Asian shares mixed amid trade concerns as markets attempt to shrug off earlier jitters

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Asian stocks traded mostly higher on Thursday, with markets shaking off some of the trade jitters seen overnight after the Trump administration announced a list of Chinese goods that may be subject to new tariffs.

The Nikkei 225 rose 0.77 percent in Tokyo morning trade, recouping some of its declines from the previous session. The fishery and forest subindex led gains in the morning, rising 2.24 percent, while insurers, pharmaceuticals and telecommunications all climbed more than 1 percent.

In Seoul, the Kospi was little changed, trading lower by 0.02 percent as declines in blue-chip tech stocks offset gains in other sectors, including automakers. Samsung Electronics and SK Hynix were down 0.87 percent and 0.81 percent, respectively.

Meanwhile, the S&P/ASX 200 tacked on 0.31 percent in Sydney. Most sectors rose, but declines in the energy and materials subindexes capped overall gains.

MSCI’s index of shares in Asia Pacific excluding Japan tracked lower by 0.25 percent in early trade.

Those moves came after the Trump administration on Tuesday unveiled a list of 10 percent tariffs on $200 billion in Chinese products. The duties will take effect only after a review process is completed. In response, China threatened to retaliate with “qualitative measures,” Reuters said, with the country’s commerce ministry adding that it would complain to the World Trade Organization.

This latest salvo also came just days after tariffs from the U.S. and China on $34 billion in products from each country took effect on Friday.

“The July 11 announcement by the U.S. reaffirms our view that we are in a protracted escalatory cycle … However, we continue to expect negotiations and de-escalation to remain the end outcome,” Morgan Stanley economists said in a note.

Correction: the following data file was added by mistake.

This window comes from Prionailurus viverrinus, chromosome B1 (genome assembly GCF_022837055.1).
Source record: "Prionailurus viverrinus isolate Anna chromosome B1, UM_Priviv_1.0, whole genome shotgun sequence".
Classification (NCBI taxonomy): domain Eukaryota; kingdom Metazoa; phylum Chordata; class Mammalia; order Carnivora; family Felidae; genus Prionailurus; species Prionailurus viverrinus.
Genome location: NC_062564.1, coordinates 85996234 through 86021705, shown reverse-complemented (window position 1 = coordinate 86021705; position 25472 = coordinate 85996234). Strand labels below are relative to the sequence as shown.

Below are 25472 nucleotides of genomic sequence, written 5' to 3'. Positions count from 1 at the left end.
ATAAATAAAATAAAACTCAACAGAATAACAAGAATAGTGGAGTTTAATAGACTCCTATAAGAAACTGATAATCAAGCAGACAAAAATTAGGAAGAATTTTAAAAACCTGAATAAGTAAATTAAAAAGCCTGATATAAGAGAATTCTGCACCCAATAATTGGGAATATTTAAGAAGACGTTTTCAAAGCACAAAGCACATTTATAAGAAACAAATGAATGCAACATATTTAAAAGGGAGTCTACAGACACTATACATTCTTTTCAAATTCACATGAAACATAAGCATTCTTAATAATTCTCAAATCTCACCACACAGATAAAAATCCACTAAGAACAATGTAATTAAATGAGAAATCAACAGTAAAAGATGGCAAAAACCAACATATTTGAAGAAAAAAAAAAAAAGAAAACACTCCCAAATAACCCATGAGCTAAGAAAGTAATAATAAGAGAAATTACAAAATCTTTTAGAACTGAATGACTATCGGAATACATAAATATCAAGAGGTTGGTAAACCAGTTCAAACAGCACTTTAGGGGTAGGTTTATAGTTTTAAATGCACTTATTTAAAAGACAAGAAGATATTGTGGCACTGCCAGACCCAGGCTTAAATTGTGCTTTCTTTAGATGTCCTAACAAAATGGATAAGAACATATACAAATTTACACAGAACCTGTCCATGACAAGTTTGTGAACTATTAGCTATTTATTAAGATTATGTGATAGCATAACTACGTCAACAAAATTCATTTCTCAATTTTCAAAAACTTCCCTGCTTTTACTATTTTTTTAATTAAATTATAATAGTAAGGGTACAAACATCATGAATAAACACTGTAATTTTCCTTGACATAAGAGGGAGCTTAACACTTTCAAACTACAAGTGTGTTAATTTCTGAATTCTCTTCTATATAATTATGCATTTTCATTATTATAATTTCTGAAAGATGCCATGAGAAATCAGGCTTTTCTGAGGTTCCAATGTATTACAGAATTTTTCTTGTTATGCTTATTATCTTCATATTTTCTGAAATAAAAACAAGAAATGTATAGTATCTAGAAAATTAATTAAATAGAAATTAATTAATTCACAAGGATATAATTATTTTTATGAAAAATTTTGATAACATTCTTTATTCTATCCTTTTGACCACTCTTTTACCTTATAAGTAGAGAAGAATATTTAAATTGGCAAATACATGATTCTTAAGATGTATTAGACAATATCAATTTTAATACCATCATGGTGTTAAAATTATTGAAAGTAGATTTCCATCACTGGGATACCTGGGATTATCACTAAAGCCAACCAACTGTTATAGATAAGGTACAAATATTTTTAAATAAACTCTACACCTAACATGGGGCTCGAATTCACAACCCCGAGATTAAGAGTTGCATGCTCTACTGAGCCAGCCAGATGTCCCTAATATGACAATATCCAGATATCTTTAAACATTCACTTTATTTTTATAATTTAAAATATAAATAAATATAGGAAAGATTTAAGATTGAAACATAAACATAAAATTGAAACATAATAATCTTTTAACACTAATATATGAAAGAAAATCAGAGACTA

“However, the more protracted the process, the greater the impact on business confidence and capex, which would in turn weigh on global growth,” they added.

Global stock markets declined in the last session on the back of the latest developments in the ongoing trade dispute, with the Dow Jones Industrial Average declining 0.88 percent, or 219.21 points, to close at 24,700.45.

European and Asian equities slumped on Wednesday on the back of the latest ramp up in trade tensions between the world’s two largest economies, which investors fear could negatively affect global growth. The pan-European Stoxx 600 closed down 1.2 percent while China markets led the declines in Asia, with the Shanghai composite dropping 1.78 percent.

The dollar was steady after firming overnight amid the jitters, with the dollar index last at 94.710. Against the yen, the dollar traded at 112.06 at 8:06 a.m. HK/SIN after touching a six-month high overnight.

On the commodities front, oil prices retraced some of their steep losses made overnight on the back of trade worries and supply concerns following news that Libya would be resuming exports. Brent crude futures were higher by 0.86 percent at $74.03 per barrel after settling 6.9 percent lower on Wednesday, the largest drop in one day since 2016. U.S. crude futures tacked on 0.26 percent to trade at $70.57.

Here’s the economic calendar for Thursday (all times in HK/SIN):

  • 9:00 a.m.: South Korea central bank interest rate decision
  • 10:00 a.m.: China FDI

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